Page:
Let's say you're an iTunes user. Will Steve Jobs make sure that he keeps iTunes ahead of Microsoft's stuff? So far he has. He added podcasting support yesterday. Why? Cause he wants to make sure customers are given best-of-breed capabilities. He knows that the minute a better player or podcasting service comes along that the word-of-mouth network will bring that new service or player huge numbers of new customers.
So, let's go at it another way. What do you want in future versions of iTunes? Do you want to be able to take your feeds out of iTunes and put them into iPodder, for instance? Or Doppler? Or vice versa?
33,000 of you watched the RSS video on Channel 9 over the past few days. But, we've only heard from about 100 of you. That means there's a HUGE number of people who just are staying quiet and not becoming part of the conversation. Why? You think you have nothing to say? I tell you, if 1,000 of you wrote "I listen to podcasts" over on Channel 9 product planners around the world would pay attention. It takes a very small number of people to move companies. But they MUST show up, otherwise those of us who think we are hearing a new customer base get ignored.
Here's my agenda for the next couple of years:
1) I want an "Internet Content Sharing Suite" that does it all with simple, common, interfaces. Think back to 1989. Back then you needed to buy a word processing program from one vendor. A spreadsheet from another. A presentation program from another. And a database from yet another. Then Microsoft came out with the Office Suite that did it all. Why was that important? Cause the four apps in the suite worked together (yeah, I know it's not perfect, but it's a lot better than it used to be). They all came for one price. One support system. In one box.
Now, think about the Internet Content Creation software out there today. You need a blog tool from one vendor. A photo sharing tool from another. A wiki from yet another. A podcasting service from yet another. And a video blogging tool or service from yet another. None of these work together. Really. You should come and talk to me about how they COULD work together someday. But, they don't. The neat thing about RSS is that it shows the way how they all COULD work together. Everyone missed Dave Winer's demo of his OPML tool. Even Dave missed the power of that thing. OPML is the glue that COULD bring all these things together. But, Microsoft is so far away from understanding that it isn't even funny. And I work there, so I can't imagine how far away other big companies are from understanding this stuff.
A challenge to Microsoft: can we work together with the community to build such a suite without needing to own it all? Can we work with Google, Yahoo, iPodder, Technorati, Pubsub, Feedster, and all the others to build a really killer world where my son can share his info and his lists and his other stuff? Or, are we going to only want to live in our own world? Hint: this isn't like 1995. If we try to own it all we'll end up owning none of it. Apple is already kicking our ass. So is Google. Are we ready to cede EVERYTHING on the Internet to those two? (Hint: Yahoo isn't getting much of the PR -- yet, but they have grown their traffic dramatically over the past few months I hear. How did they do that? By supporting RSS before other big portals did).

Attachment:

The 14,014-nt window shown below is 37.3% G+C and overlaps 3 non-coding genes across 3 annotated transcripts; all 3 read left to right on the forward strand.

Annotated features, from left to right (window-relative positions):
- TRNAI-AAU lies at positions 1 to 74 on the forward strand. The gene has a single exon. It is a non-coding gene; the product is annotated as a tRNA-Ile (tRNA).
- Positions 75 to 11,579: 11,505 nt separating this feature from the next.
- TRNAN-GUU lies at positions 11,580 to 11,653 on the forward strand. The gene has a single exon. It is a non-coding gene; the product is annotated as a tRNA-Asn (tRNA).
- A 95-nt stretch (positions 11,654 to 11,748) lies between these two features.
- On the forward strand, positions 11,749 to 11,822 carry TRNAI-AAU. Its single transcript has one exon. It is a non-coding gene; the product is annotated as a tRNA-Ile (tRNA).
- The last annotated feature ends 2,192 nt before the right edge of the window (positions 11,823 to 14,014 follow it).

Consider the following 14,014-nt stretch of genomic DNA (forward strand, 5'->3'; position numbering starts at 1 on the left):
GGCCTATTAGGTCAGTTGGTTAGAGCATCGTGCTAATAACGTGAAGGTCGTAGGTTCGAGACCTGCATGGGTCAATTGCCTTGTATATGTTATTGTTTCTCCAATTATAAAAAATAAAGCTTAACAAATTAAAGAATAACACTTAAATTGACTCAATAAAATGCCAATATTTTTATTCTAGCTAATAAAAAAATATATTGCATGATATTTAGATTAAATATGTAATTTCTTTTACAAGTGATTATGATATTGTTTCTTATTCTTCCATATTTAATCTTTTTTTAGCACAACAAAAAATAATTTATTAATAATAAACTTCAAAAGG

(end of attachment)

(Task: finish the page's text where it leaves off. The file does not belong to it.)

2) I want a really killer podcasting device. I won't take knocks at the devices out there (my son will buy an iPod and I really don't have anything to say about it), but I watched how many of the Gnomedex attendees were doing podcasting. They had to do all sorts of weird things to get tags and descriptions onto their podcasts. And that was after they had recorded the podcast and had edited them with tools like Audacity or Garage Band. And, my podcast listening device, an iPod Shuffle, is frustrating to use for listening to podcasts.
3) I want another "Internet Memo." Back in 1997 Bill Gates said he was going to build the Internet into everything. That largely came true. I want another memo that says "we need to build Internet Content Sharing into everything we do." We need to be able to share all of our work and lives onto the Internet. Simply. Easily. Affordably. Heck, look at this. I'm typing right now in Microsoft Outlook. Great editor. Actually the editor is Microsoft Word. But, why can't I just click "publish on Internet?" Why do I need to copy it over to my weblog tool to publish it?
Look at every tool Microsoft makes. Look at how hard it is to get our stuff onto the Internet. Every team should be forced to work with the MSN Spaces and Mappoint teams to see how we can get our work. Our lives. Our creativity. Onto the Internet. Google wants to put all of the libraries onto the Internet. Bill Gates should think bigger. Bolder. Broader. Why do only the libraries? Why not put EVERY SINGLE EMAIL onto the Internet (if you want it)? Why not put EVERY SINGLE Word doc onto the Internet? Every single OneNote file? Every single music file? Every single Photoshop file? And so on? Yeah, you might say you can already publish those to a Web server. That's not easy enough. Can any of those publish to a Blogger site? A Typepad site? An MSN Space?
A few decades ago Bill Gates inspired me by saying he wanted to put a computer on every desktop. Now, let's inspire again.
OK, enough of my spin. I'm fired up. In the past two years I have attained every single dream I had. Now I need to put my ear to the ground again and figure out how to make it better for you.
Let's start. Since my comments are down, come on over to Channel 9 and tell us what you want in Media Player. What kind of podcasting support do you want? Or, do you think podcasting is just a fad?
Or, write on your own blog. Or talk on your podcast. Or shoot on your vblog. I'll point to the best responses.
Update: I started a thread for this discussion over on Channel 9.
My comments are down. Dave Winer posted this morning that he's under a denial-of-service attack. Sigh. On the other hand, I'm getting a lot done. It's like a little vacation from comments. Maybe I should turn them off permanently?